What can this mean to a person like me who does not know the difference between what is serious and what is playful in the first place?

Love seems enigmatic: tied to tragedies, dangers, anger, and to unusual kinds of joy and happiness at the same time. It is perplexing when it places the fate of a person in the hands of the beloved. I listened to many songs in different languages and read many poems that, in vain, attempt to describe love. They failed to articulate what seemed like a legendary being, whose genes no one is able to map.

What is baffling is that sources tie love to an infinite variety of writing, food, and dance, for example in the song “Sway”: “When marimba rhythms start to play / Dance with me, make me sway / Like a lazy ocean hugs the shore / Hold me close, sway me more.” It is hard to comprehend how the ocean that easily swallows people could lay back and hug the shore before the lovers. Its waters have only swept and roared with anger ever since it drowned the immigrants from Africa, Asia, and the Middle East on their way to the northern countries.

Near the spot where I found the bottle, I found a telescope. I hoped our smart instruments could telepathically link us with those who sent these things and enable us to see things through their eyes.

After I found the letter, I began by analyzing the text on the telescope and was finally able to see the connection between them. I found two symbols on the body of the steel tube, carved inside a design symbolizing a heart. My machine showed that each symbol referred to the name of one of those two unknown lovers.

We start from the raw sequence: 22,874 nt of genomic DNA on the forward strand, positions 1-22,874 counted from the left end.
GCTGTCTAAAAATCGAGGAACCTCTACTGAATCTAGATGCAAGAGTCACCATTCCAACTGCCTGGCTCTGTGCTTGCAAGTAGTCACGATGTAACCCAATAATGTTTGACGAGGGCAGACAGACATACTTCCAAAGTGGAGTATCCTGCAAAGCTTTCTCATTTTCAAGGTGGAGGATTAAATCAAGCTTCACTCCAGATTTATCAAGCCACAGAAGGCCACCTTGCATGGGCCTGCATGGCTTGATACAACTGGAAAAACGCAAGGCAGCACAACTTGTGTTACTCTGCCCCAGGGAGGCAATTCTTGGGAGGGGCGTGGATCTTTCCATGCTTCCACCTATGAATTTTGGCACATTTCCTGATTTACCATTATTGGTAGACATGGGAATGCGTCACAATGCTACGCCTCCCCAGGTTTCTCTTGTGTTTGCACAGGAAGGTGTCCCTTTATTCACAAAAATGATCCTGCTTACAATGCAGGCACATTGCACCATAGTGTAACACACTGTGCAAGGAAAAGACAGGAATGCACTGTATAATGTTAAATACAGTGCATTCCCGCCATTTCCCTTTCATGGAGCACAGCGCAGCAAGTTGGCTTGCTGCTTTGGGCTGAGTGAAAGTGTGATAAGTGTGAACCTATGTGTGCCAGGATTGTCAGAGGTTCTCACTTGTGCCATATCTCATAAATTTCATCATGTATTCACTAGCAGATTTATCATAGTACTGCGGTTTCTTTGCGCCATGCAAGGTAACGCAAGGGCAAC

I withdrew and began watching a strange event on a television screen: headlines, scenes of wars in the Middle East, the Balkans, Yemen, Syria, Palestine, and everywhere. They caused the great flood. Luckily, some managed to survive a war that pitted humans against one another and against nature for successive generations.

I did not carry the Chinese pine tree oil that helps me sleep; nonetheless, I slept profoundly. The following morning, I woke to music from the radio I had adjusted to the word love. I heard waltzes, oriental dance music, and Spanish flamenco. A full-fledged nonstop party was streaming through the equipment from the old world.

I had the clever idea to connect my equipment with the memory of the old telescope, as atoms carry memories of events. It transmitted what the eyes of the telescope owner had seen during his last moments. He was lying by a lake, watching the white birds cover the sky in flight over the blue ocean. I had no idea such colors existed because the oceans and seas are so polluted. I saw an azure sea and a white sky. What a magnificent combination!

The man was relaxing on the grass waiting for his wife, a photographer for a magazine called National Geographic. She was working on a project for the protection of nature and its rare species. He was the editor, and she was the one taking photos of animals threatened with extinction by hunting, pollution, and the melting ice. The couple saw a starved white bear covered in dirt and soot; the crazy force of the melting ice water made it impossible for the bear to catch any fish. The couple adored dolphins, crocodiles, seals, and seal pups, delicate birds, white North Pole foxes, dog-wolves, gray and brown gulls. The couple agonized over the overwhelming pollution and dirt in what used to be hard-to-reach areas, now crowded with tourists and amusement seekers. Nature became a source of luxury products and entertainment. Meanwhile, poor indigenous inhabitants like the Indians were kept behind walls and barbed wire to hide them from the eyes of the happy seekers.